There has been a number of requests to the office about the legal position a GP would be in when prescribing drugs ‘off-licence’ – by that we mean when a GP prescribes a drug that has to be crushed or a capsule opened and the contents emptied out to give to a patient through a PEG tube, thereby breaching the licence of the product. This became an issue a few years ago as the PCT Medicines Management Teams were encouraging GPs not to prescribe ‘specials’ (medicines specially prepared for patients who are unable to take the medicine in the usual fashion, for example, liquid ACE inhibitors, which can be extremely costly). We asked for a legal opinion from the GPC which stated as follow:
“When prescribing the GP must take into account the needs of the patient and prescribe accordingly. So, where a special order product is necessary and unavoidable it has to be prescribed. Licensed medicines must be used where possible. As long as the GP has good justification to use off-licence products and as long as he isn’t doing this continually and irresponsibly then I cannot see why a GP cannot do this. Cost effectiveness must be weighed against the need of a patient and that is solely left to the judgement of the GP. If for example a GP did not issue a special order product to a patient and a patient became ill as a result of not being able to use the product in the manner prescribed and the GP was aware or should have been aware of this – then that to me would be a potential negligence claim against the GP himself or herself.
I totally agree that where possible licensed medicines should be used wherever possible and I would have thought that the use of unlicensed or special products would be the exception rather than the rule.”
What checks should a practice make on the eligibility of patients for NHS services?
Following a patient complaint that was upheld by the Ombudsman, after a patient was asked to show her passport when registering, a practice has been fined for maladministration of their policy on patient registration. We would remind all practices that GPC guidance is that it is not your responsibility to establish whether or not a patient is eligible for NHS services and therefore any guidance issued by your PCT or the PSU on this issue is exactly that – guidance and not a requirement. If you do decide to operate a policy for establishing eligibility then you must be consistent and apply the policy to all patients.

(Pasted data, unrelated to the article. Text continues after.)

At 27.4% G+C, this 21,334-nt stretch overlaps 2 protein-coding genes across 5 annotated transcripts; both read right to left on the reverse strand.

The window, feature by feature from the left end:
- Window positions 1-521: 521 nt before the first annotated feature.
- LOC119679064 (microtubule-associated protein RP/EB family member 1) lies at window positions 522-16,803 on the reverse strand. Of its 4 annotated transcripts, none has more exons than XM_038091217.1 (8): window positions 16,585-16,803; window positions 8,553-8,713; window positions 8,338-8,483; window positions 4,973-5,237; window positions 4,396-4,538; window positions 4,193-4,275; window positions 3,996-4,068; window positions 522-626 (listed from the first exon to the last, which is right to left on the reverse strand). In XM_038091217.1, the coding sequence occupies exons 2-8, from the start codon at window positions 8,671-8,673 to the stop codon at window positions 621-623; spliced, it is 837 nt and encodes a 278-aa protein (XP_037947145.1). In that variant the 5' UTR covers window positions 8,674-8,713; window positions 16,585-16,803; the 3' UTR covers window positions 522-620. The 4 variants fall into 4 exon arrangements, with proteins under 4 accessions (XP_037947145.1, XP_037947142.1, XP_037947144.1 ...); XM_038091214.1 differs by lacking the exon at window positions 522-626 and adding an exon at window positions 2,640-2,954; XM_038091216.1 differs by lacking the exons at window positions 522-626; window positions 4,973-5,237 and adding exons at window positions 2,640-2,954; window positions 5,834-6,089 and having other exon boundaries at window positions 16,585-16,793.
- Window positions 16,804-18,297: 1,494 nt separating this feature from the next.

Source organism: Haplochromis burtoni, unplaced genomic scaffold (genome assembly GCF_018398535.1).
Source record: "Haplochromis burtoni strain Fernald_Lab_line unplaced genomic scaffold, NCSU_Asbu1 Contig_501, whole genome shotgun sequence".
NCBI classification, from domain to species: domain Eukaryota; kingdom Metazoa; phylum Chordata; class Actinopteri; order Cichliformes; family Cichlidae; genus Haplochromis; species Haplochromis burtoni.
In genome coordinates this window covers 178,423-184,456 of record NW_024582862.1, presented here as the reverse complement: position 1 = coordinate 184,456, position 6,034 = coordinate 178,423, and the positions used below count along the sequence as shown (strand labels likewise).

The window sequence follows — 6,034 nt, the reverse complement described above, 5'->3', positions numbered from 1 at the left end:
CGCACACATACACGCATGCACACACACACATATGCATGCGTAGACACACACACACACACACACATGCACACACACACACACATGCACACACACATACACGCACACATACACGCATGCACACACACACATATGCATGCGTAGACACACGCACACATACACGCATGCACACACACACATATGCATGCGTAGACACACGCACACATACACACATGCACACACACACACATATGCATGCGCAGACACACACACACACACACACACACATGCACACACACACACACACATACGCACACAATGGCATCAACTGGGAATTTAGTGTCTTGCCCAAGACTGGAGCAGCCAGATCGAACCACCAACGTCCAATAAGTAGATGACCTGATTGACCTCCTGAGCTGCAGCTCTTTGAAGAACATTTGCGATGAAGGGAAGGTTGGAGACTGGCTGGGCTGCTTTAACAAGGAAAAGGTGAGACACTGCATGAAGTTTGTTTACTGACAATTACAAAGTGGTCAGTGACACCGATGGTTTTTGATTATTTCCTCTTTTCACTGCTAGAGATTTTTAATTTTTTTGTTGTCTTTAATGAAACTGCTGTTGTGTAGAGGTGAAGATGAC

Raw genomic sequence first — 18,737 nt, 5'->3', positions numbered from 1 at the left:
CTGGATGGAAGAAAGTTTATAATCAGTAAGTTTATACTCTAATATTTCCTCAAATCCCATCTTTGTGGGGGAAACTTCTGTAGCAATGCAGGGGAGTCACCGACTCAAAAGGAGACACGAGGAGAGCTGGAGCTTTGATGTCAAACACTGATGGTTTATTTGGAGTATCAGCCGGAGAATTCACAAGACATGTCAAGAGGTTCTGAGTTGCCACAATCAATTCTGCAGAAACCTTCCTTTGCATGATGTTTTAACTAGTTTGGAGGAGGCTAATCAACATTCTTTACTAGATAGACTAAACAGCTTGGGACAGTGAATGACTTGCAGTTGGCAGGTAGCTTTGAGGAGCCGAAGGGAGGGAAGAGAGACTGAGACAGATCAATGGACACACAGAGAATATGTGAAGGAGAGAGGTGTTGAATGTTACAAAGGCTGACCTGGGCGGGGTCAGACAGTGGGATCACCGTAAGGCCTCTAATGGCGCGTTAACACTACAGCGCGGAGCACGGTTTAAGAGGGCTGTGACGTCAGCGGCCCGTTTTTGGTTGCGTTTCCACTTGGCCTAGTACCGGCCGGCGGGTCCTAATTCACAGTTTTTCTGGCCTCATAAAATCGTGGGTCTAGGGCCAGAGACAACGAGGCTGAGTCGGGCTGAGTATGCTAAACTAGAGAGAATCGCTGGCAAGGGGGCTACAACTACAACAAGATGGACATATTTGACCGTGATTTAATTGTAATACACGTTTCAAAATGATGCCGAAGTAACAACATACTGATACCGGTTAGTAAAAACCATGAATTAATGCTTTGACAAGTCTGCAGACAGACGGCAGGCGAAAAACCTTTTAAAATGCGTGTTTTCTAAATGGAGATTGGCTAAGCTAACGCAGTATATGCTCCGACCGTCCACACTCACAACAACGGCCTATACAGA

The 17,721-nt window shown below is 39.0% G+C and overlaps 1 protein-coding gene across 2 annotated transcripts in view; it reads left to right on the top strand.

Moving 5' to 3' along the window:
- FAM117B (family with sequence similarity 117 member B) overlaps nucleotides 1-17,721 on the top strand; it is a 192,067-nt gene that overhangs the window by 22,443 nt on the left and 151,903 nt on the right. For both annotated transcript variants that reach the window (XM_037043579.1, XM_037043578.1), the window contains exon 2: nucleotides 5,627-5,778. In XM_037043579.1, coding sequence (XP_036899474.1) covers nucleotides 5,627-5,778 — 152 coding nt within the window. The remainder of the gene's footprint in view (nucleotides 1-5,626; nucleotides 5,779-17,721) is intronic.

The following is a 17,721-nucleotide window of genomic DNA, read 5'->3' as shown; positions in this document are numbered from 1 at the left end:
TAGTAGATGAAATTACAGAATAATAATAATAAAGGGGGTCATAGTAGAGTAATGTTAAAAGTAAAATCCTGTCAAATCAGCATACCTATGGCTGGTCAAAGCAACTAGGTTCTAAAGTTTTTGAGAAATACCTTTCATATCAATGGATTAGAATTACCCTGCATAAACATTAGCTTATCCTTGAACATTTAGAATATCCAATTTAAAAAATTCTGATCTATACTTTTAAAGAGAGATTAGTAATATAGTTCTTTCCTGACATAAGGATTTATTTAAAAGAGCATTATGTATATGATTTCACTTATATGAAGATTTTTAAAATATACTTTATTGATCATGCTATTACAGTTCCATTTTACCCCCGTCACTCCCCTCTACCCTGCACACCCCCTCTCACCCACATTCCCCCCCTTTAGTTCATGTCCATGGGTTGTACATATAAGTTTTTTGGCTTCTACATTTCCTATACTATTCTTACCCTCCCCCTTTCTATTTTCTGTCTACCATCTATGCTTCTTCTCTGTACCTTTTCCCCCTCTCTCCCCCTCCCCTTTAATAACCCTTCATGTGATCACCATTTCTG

Registering Homeless Patients
How can a practice register a homeless person who has no address?
If a homeless patient wanting to register with a practice is not able to provide any address at all then the practice can register them using the practice address so that all the necessary fields for the registration can be completed.
Sick Notes/Fit Notes
After leaving work voluntarily, feeling depressed, a patient has asked for a sick note for Social Services to claim benefits. What should the GP do?
The decision to write a sick note – correctly now a ‘fit note’ – lies with the GP in collaboration and agreement with the patient; it is not a patient’s given right and the GP should not feel bullied into signing a note unless there really is a clinical reason to do so. Indeed the GP could be deemed to be complicit in committing fraud by issuing a false statement.
A patient may make a complaint if a ‘fit note’ is not written but the GP must act in accordance with her or his clinical judgement of the medical evidence and cannot be seen to be complicit in fraud.
Last reviewed on 8th December 2015 (HB)